A large US insurance company decided to develop a diversity mentoring program targeted toward minority employees (both racial/cultural minorities and women). The purpose was to offer these employees an opportunity to learn from and network with successful leaders in the organization. The company identified and trained mentors from various levels of the organization – not just senior management.
A particular challenge that minority employees often faced involved the ongoing education requirements instated by the company, which many of them had neither the time nor the money to complete. Through the mentoring partnerships, employees gained a better understanding of the company’s culture and why those requirements existed, and also received advice and assistance on the best ways to obtain the necessary requirements to advance their careers. Most notably, upon conclusion of the program, the mentees reported that the most crucial benefit they gained from the program was the opportunity to build networks with individuals outside their own departments and job functions. Ultimately, the mentoring program enabled various leaders across the company to notice key players in their talent pool – beneficial for both the minority mentees and company strategy as a whole.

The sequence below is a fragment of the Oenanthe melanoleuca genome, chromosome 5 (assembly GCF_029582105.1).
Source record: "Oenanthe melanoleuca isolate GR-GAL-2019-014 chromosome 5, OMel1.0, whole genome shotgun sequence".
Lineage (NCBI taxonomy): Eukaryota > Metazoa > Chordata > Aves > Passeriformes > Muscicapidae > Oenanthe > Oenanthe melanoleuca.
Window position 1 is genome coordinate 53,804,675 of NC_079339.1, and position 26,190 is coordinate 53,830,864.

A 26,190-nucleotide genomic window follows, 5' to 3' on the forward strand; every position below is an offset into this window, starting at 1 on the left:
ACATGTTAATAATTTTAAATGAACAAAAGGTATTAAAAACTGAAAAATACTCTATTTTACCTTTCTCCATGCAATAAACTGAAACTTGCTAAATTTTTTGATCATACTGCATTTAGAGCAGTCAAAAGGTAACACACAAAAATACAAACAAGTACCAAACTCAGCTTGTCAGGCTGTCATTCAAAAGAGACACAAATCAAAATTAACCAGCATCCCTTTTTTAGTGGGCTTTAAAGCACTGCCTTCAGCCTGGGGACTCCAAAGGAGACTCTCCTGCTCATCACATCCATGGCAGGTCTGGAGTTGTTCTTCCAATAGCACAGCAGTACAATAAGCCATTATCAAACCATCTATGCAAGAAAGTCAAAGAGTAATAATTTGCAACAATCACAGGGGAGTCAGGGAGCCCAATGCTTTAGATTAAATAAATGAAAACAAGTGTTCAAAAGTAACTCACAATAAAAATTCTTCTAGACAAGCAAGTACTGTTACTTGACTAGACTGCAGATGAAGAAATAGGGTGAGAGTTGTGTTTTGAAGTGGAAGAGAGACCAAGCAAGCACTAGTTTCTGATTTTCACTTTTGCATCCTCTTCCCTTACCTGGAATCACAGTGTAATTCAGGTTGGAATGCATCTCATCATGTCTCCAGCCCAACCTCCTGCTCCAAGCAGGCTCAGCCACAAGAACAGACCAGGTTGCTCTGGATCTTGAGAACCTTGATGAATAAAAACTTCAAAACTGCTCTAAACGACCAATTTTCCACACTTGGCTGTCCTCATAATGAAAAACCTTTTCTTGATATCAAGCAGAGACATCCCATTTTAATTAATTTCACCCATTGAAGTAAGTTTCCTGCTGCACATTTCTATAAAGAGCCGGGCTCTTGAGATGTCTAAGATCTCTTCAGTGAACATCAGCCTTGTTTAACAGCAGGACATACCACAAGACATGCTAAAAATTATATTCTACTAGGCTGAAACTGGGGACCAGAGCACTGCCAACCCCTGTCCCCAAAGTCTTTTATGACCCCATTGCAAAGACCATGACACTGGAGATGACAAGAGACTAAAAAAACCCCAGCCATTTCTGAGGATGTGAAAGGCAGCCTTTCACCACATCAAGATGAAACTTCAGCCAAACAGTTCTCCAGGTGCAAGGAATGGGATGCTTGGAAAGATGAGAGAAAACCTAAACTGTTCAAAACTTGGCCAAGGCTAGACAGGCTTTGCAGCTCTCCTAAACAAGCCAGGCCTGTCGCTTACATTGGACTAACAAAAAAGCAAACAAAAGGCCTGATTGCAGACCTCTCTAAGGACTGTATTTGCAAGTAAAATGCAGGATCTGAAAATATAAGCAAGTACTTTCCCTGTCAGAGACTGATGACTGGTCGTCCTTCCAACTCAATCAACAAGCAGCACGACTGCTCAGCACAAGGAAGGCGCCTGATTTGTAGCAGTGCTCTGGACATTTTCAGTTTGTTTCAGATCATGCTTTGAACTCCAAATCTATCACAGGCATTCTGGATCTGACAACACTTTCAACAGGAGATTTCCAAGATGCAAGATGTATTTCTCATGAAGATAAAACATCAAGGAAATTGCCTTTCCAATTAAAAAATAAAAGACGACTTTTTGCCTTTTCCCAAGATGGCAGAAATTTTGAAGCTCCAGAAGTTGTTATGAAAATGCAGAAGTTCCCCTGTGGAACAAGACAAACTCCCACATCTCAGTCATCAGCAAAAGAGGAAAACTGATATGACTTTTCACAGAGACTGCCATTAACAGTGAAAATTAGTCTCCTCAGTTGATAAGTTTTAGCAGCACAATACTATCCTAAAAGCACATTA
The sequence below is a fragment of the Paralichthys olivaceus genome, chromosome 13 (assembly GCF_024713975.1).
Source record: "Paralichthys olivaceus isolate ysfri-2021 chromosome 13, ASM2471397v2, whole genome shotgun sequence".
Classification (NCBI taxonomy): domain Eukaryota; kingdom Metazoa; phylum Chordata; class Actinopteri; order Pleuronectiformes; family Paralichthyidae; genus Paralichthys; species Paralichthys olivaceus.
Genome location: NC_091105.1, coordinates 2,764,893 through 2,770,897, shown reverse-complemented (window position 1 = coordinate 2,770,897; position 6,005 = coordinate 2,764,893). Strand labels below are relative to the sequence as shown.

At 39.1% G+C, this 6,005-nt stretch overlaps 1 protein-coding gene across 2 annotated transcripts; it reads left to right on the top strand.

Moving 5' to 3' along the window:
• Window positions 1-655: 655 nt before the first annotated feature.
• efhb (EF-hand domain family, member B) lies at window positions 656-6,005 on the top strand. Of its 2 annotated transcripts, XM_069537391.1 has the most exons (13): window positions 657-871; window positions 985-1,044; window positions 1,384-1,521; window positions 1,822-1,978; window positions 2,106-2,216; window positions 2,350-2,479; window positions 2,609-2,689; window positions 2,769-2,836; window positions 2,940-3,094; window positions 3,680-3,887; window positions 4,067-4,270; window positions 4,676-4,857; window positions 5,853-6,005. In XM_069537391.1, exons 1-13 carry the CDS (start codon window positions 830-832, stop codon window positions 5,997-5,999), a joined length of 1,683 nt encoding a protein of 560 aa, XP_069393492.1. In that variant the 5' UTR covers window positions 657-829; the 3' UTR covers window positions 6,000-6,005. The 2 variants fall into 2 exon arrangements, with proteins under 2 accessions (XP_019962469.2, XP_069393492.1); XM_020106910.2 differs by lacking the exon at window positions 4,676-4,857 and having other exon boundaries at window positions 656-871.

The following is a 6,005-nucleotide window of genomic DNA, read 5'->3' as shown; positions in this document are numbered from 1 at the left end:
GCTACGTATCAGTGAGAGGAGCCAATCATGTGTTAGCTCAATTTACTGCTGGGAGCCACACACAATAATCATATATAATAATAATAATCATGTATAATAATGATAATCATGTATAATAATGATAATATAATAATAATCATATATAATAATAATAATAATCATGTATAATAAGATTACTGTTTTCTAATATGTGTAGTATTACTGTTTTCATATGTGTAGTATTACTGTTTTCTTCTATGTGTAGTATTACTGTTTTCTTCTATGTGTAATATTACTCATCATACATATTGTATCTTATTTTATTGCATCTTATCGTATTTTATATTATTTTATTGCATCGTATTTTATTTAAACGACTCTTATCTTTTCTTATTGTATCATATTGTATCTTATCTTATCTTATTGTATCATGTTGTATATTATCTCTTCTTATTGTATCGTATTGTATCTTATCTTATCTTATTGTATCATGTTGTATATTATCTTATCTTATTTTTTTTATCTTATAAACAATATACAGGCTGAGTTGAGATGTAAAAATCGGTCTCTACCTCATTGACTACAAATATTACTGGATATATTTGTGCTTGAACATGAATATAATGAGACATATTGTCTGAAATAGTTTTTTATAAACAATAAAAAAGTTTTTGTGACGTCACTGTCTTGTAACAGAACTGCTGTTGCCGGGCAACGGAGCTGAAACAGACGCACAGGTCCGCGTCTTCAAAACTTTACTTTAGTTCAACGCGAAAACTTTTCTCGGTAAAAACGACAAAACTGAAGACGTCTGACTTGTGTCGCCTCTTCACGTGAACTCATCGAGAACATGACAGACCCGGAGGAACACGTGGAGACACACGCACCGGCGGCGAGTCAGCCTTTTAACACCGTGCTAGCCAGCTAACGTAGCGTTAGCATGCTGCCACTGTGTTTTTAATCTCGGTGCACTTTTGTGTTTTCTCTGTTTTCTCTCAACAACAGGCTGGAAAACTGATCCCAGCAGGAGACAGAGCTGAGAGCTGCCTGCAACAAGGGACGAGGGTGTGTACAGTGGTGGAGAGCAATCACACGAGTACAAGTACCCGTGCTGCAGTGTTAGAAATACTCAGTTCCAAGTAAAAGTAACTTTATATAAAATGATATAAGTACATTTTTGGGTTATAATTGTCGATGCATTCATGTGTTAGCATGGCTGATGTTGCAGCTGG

Insala’s mentoring solutions enable organizations to launch and deliver effective and sustainable mentoring programs for diversity and inclusion. Insala provides a wide array of mentoring solutions including program implementation, program evaluation, mentoring readiness consulting, mentor training, mentoring technology, and more. In particular, our consultants work to help organizations identify key business objectives and metrics, leverage core competencies, and develop mentoring programs that align with overall talent and business goals. Our interactive mentoring software features advanced matching and pairing tools, robust reporting capabilities, the ability to manage multiple programs from a single portal, mentor-mentee communication tools, and more - enhancing both administrative efficiency and the participant experience.